Swimming With Turtles

Another day of violent rains and heavy winds has done for our self-assembly greenhouses. The new, stronger, ones have had their structure smashed. We have to rethink.

Today was far too sodden and blustery to do other than loose the ties that we thought might keep them in place, and lay the contraptions on the ground.

I did some ironing and some scanning of more colour slides from the Barbados trip of March 2004.

Here is a selection from a swimming trip in the waters of Port St Charles harbour:

Turtle swimming 1Turtle swimming 2

Louisa swimming with turtles 1

Louisa swimming with turtles 2

Louisa swimming with turtles 3

Louisa just had to join the turtles, like pebbles washed by tidal waters, the colours of their carapaces brightly contrasting with their natural element which reflected the skies above.

Louisa swimming with turtles 4

In this last picture, Jessica’s toes curl at top left.

Traditional Sunday lunch in our youth was always roast beef or lamb, with all the trimmings. This would be followed the next day by Monday pie. The left over meat was minced with the aid of a Spong, and cottage or shepherd’s pie, depending on whether beef or lamb had been on the menu, would be produced. These weekly traditions are no longer adhered to, so we can have roast lamb any day of the week, as we did yesterday. Tonight, however, Jackie produced Monday pie for our dinner. Not being in possession of a mixer, she chopped up the meat by hand. If you think that is impressive, you should see her chop a garlic.

This delicious variation on the pie theme was served with lightly steamed carrot batons, and sautéed spinach and leeks. Apple and raisin cake and custard was to follow. The Cook drank sparkling water, and I drank Old Crafty Hen ale.

A Family Album

Today was the perfect British Bank Holiday. That means the temperature dropped, and incessant rain – ruining all the fetes, including the Hordle and Bisterne Scarecrow festivals that so many people worked so hard to arrange – fell throughout the day.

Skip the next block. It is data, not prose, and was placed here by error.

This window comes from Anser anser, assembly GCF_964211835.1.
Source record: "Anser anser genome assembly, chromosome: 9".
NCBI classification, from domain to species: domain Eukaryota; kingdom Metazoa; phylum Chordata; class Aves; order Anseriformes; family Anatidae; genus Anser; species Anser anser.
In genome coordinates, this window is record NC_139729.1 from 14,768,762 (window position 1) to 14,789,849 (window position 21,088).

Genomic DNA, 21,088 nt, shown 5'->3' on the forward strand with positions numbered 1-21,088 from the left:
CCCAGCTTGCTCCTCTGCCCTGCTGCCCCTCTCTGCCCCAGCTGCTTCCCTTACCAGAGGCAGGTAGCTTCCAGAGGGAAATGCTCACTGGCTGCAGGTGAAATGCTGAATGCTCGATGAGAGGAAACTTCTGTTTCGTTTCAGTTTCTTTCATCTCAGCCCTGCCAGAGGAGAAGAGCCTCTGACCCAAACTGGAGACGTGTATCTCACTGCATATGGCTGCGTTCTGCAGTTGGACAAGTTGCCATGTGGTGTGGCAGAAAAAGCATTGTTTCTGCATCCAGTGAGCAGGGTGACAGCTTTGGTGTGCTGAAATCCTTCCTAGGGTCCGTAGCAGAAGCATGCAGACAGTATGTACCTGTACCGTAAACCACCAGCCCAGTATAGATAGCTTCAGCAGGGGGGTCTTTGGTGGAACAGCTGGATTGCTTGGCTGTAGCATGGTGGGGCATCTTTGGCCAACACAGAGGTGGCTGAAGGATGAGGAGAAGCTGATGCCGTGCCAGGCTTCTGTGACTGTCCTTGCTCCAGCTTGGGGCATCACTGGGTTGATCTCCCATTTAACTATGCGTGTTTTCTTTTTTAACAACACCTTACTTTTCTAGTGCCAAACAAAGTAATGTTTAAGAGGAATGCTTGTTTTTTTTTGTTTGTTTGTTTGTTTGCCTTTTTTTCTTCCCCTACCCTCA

Chicken jalfrezi being cookedJackie spent a great deal of time cooking a chicken jalfrezi (recipe), and otherwise pottering, whilst Elizabeth and I worked on putting together one set of photographic prints  for our brother Chris, and another for The First Gallery’s Christmas exhibition.

Some of mine have already featured in posts. These are Chris and me wearing Red Indian headdresses with Elizabeth in the background at my 70th birthday surprise party; two of Mum, one from her 90th birthday party, also a surprise, in October 2012, and another in our garden on 6th July this year; and finally one of Joseph and Angela taken at my 70th birthday meal at The Lone Barn in Hungerford Bottom

Michael, Matthew, Errol, Louisa, Derrick, Becky & Sam 5.9.09I contributed a couple of family portraits, the first from Louisa and Errol’s wedding on 5th September 2009. This shows, from left to right, Michael, Matthew, Errol, Louisa, Becky, and Sam. (I’m in there too.) This rather lovely shot was taken by a brother-in-law of the groom. I call it ‘The full set and Errol’.

A couple of years earlier, on 14th April 2007, our sister Jacqueline celebrated her 60th birthday at her home in Boston, Linconshire. Mum and siblings 14.4.07Once again a rare collection was photographed. This featured Mum and all her children: Joseph and Elizabeth standing; with Chris, Jacqueline and me seated. The two standing members would probably claim this to be an example of ‘age before beauty’. A fascinating fact is highlighted in these two photographs. I have five children, as does Mum, and in each group there are eighteen years between the youngest (Louisa and Joseph) and the oldest (Michael and me). I cannot remember who took the second picture, but I do know that the weather was better than it Heidi & Frances 14.4.07Jacqueline 14.4.07was today. Which is just as well because I left my umbrella in a tube train on my way from Bayswater to Boston.

That party of Jacqueline’s produced two more of today’s prints, one of Michael’s wife Heidi with Chris’s wife Frances, and one of the birthday girl herself.

I have referred to Sam’s epic Atlantic Row on other occasions. Chris, Frances, and my niece, Fiona, were with Jessica, Louisa, and me in Barbados to see him come into Port St Sam and Louisa 3.04Charles. in May 2004. A print of brother and sister just after Sam had risen from his boat, seemed a fitting final contribution from me.

Elizabeth’s two photographs featured each of her children and their respective partners. 20.8.11Adam and Thea celebrated my nephew’s 30th birthday on 20th August 2011, at their home in Northwood, in Hawaiian style.

5.10.13Danni and Andy were probably not travelling to that exotic island when Elizabeth photographed them in Southampton Airport on 5th October 2013.

I have been asked for two submissions for the Christmas Exhibition, and have offered a choice of three on which my sister and I worked today. The small picture of Michael and his Teddy Bear originally used in my post of ‘Transitional Objects‘ was taken in July 1967. An A3+ print of a maple leaf carpet is from a photo taken at Exbury Gardens and featured on 12th November 2013. Notting Hill Carnival 8.07One I have not used before has been made from about one third of a colour slide taken at the Notting Hill Carnival in August 2007. Why I was very lucky to have taken this shot is described in ‘A Near Miss’.